The AFU used a mix of military and civilian wheeled vehicles to conduct reconnaissance of RGF positions. However, it is most likely that donated vehicles such as US provided Humvees provided the majority of the military vehicles used. It is also likely that the AFU established and trained new reconnaissance units to conduct this role, resourcing to a far greater extent than their traditional doctrine suggests. There is limited evidence of the depth that AFU reconnaissance managed to infiltrate Russian territory. However, reports of forward reconnaissance units coordinating close support artillery suggest that it was between 20-30km from the forward line of AFU troops. Some social media reports place AFU reconnaissance up to 50km from the forward line. Importantly, AFU reconnaissance was able to seize key road junctions and use artillery to prevent or delay RGF from using them. The reconnaissance forces were also armed with shoulder launched anti-tank weaponry to give them added lethality.
This came at high tactical risk. The distances ahead of the forward line meant that reconnaissance units were dependent on captured logistics with limited medical support. However, the aggressive and well-resourced light reconnaissance force created confusion in the RGF. One analyst noted that “They engaged Russian forces sporadically, wreaking havoc and trying to convince Russian troops that they were attacking from every direction”. There is open-source video of AFU Humvees coming under effective artillery fire and reports of rear area units such as Rosgravriya withdrawing when they encountered AFU light reconnaissance. Light manoeuvre forces achieved a significant impact, planned or not, by exploiting speed..
Tactical manoeuvre: Advance of the 92nd Mechanised Brigade.
The attack was spearheaded by the AFU 92nd Mechanised Brigade who captured the towns of Verbivka and Balakyia on 7 September 2022. Operationally, the towns were road and railway junctions important for RGF logistics. The brigade exploited their speed to overwhelm RGF defenders. The main attack was supported by a decoy attack from the South, which sustained moderate loses to RGF resistance. On 6 September they used multiple small roads to advance into the towns from the west; there are some reports that the Brigade was dependent on local guides to move at pace. The mechanised brigade bypassed enemy resistance leaving light forces to destroy or capture remaining RGF positions. The speed of their advance suggests that there was limited coordinated RGF resistance in urban areas and that the bulk of their fighting power was fixed on the deception attack.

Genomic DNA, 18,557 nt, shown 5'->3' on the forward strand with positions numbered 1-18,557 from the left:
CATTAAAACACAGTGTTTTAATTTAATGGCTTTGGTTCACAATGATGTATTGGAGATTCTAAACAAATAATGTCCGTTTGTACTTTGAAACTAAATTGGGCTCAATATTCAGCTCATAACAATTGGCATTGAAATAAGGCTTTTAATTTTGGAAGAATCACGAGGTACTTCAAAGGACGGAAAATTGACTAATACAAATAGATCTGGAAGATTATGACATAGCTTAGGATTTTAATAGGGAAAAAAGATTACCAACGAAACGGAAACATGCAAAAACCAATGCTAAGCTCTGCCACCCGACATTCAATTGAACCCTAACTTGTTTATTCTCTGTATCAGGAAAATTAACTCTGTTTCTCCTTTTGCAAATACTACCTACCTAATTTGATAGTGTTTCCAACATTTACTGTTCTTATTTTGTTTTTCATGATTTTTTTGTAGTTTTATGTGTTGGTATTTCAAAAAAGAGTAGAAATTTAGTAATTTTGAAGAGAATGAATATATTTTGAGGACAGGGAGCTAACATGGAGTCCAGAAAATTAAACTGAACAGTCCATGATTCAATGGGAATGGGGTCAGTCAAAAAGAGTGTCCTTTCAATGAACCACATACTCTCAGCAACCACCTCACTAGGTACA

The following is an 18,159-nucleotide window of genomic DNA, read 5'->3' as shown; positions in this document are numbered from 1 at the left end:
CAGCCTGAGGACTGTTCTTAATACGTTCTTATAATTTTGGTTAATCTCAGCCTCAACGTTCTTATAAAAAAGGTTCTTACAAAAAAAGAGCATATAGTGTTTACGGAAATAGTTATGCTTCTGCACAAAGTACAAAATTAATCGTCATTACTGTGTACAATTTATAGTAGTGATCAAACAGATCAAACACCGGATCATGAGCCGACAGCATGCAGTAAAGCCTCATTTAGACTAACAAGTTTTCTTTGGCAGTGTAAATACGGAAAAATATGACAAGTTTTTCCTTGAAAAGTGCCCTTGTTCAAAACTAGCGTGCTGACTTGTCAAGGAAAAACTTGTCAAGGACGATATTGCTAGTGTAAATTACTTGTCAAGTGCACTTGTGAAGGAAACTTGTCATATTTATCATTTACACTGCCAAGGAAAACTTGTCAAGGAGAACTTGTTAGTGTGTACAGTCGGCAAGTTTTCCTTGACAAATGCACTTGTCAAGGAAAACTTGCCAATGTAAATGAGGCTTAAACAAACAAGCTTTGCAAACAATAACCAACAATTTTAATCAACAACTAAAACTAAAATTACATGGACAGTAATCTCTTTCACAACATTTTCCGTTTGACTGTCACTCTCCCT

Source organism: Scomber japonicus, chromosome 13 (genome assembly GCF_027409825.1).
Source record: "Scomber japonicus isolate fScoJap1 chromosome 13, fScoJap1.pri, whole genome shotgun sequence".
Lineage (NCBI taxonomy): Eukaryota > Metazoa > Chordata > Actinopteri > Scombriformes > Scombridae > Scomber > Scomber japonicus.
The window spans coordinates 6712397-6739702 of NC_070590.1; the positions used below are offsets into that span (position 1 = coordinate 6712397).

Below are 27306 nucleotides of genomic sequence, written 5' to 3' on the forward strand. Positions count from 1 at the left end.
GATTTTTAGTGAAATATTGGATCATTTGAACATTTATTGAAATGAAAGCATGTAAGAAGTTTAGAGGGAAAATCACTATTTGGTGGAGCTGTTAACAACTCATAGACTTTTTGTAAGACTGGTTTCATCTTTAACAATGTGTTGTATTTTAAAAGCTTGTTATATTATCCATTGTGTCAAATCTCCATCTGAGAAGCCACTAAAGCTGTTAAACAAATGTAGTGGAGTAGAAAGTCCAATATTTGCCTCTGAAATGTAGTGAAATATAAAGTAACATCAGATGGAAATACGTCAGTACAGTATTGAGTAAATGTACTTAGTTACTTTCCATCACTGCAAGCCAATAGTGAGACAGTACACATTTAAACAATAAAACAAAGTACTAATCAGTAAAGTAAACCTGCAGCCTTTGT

There was urban fighting on the night of 6 September. It is likely that AFU success was based on their ability to penetrate into the city and surround RGF defensive positions undermining RGF cohesion. Despite declaring success on the 7 September, pockets of RGF resistance remained in Balakliya as the 92nd Brigade continued their advance. The ability of the AFU to bypass positions and handover to follow on forces was an important factor in gaining and maintaining momentum.
Air and aviation
RGF have strike aviation deployed in the Donbass and were able to launch limited sorties during the AFU counter offensive. RGF use of aviation has declined since May 2022 following the AFU changing their ground-based air defence tactics. However, there was a small increase in the number of RGF sorties over September in response to the AFU counter offensive. This suggests that the AFU were not able to maintain their ground-based air defence network at the same pace as the ground forces, taking risk to gain momentum. There is some evidence of multi-domain integration in aligning air and land forces using anti-radiation HARM missiles aligned with ground manoeuvre. RGF appear to have reduced their use of ground based air defence and electronic warfare equipment to prevent its destruction from precision munitions; ground manoeuvre is supporting these fires. There is open source imagery of destroyed Russian fast attack aircraft in Lyman suggesting that there were attempts to use air to ground fires to degrade advancing AFU. The lack of reporting on air defence, however, suggests that neither air or aviation played a major part in the counter offensive for either the AFU or the RGF.
Seizing crossings on the Oskil River 13 – 25 September 2022